Even if shopping for big ticket items on Black Friday does not sound like your idea of fun, why not go out just to do some people watching? One person from Wisconsin with a sociology degree suggests this very idea:
Count Carly Simon, 26, of Racine, in the second group. Simon, a graduate student, said she, her two children and her sister, Jessie Baker, start at Target, 5300 Durand Ave.
Always integrated into their plans are getting Simon’s daughters new Christmas outfits and holiday haircuts – and they love it.
“It’s like their makeover day,” Simon said.
For Simon, who has a sociology degree, Black Friday’s main attraction is people-watching. “I joked that I would do my master’s thesis on that,” she said.
What she sees in fellow Black Friday shoppers is “not only their holiday excitement, but that they’re so driven. People don’t act like they’d act normally.”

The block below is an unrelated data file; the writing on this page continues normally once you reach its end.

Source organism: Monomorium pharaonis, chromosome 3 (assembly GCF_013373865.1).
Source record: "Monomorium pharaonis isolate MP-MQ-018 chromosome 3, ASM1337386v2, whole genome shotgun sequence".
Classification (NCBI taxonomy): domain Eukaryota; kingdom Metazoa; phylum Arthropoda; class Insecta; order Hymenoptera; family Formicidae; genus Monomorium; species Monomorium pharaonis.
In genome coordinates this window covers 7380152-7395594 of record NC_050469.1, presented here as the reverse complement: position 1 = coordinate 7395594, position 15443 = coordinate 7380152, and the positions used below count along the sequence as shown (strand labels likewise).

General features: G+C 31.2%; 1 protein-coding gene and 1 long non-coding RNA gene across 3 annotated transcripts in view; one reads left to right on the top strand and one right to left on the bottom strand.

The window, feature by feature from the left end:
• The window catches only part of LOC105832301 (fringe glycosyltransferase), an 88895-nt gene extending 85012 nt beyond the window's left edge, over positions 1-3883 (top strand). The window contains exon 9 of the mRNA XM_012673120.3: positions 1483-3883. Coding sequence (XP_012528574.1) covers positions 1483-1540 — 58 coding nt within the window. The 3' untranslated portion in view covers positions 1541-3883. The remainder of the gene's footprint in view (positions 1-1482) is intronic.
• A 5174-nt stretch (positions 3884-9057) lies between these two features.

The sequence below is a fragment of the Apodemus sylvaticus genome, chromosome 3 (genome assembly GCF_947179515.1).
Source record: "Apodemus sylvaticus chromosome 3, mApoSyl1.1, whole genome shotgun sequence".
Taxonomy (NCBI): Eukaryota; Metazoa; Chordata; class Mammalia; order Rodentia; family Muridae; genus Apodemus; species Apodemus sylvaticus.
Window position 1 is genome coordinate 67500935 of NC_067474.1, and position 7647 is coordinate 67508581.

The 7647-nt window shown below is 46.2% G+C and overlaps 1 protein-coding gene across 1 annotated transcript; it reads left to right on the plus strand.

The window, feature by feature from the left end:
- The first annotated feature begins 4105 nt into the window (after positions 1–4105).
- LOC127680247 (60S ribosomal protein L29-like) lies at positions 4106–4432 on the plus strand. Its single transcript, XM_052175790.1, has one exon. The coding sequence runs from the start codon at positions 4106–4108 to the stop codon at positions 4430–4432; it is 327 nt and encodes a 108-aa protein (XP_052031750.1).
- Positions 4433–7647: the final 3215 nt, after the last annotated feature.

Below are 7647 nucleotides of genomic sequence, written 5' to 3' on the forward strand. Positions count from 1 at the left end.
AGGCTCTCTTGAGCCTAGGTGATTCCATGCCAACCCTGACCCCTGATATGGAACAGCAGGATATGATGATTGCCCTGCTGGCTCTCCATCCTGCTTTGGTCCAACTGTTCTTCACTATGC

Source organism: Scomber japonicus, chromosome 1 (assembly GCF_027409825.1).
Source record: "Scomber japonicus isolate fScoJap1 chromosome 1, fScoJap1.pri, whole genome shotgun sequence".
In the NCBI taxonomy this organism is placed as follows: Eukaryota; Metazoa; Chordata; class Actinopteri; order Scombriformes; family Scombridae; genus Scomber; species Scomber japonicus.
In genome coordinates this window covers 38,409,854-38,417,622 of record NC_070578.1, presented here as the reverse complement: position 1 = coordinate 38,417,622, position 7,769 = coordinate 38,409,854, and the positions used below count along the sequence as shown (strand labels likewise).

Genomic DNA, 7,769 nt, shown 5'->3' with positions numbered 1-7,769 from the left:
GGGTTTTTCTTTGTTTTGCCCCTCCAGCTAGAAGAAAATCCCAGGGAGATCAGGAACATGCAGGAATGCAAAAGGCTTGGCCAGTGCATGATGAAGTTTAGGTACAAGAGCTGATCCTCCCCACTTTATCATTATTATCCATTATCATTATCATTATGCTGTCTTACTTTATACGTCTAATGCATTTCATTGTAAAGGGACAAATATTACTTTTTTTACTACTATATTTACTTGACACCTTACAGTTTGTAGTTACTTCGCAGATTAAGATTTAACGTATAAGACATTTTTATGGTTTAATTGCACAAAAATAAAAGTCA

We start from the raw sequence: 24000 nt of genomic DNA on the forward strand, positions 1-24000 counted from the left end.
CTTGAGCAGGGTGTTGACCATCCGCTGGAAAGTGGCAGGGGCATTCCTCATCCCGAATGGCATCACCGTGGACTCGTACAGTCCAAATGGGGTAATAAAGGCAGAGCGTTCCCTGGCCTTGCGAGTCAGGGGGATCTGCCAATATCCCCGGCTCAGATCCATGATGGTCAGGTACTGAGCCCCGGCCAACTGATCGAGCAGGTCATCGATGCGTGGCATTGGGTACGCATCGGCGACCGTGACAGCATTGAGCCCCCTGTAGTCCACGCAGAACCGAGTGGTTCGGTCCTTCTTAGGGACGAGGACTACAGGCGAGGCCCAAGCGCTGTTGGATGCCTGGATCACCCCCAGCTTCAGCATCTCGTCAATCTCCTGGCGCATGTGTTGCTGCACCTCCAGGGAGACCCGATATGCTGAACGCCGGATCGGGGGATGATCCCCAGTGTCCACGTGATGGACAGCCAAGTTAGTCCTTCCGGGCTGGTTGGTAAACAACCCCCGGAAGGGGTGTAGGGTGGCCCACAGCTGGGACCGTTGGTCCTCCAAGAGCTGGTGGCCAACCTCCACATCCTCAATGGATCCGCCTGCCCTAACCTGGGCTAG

She added, “You’re dealing with group think and you’re dealing with money; those two things are driving forces in large groups.”
This student suggests “people don’t act like they’d act normally” on Black Friday, a description that could fit a lot of sociological work that tries to understand why people and groups do what they do.
If I had to pick several locations for observation on Black Friday, here is what I might suggest: Best Buy at its opening, Wal-Mart at its opening (though they are mixing this up with midnight hours this year), and a large mall relatively early in the morning, say 7 or 8 AM, to watch people scurry from store to store.
One scenario I would be interested in following up on: what happens to people who have waited for hours to get into a store like Best Buy only to find that they are the fourth person who wants the only three available special deals? How do people reconcile the time they put into this sort of excursion with the possibility that they won’t get what they really came for?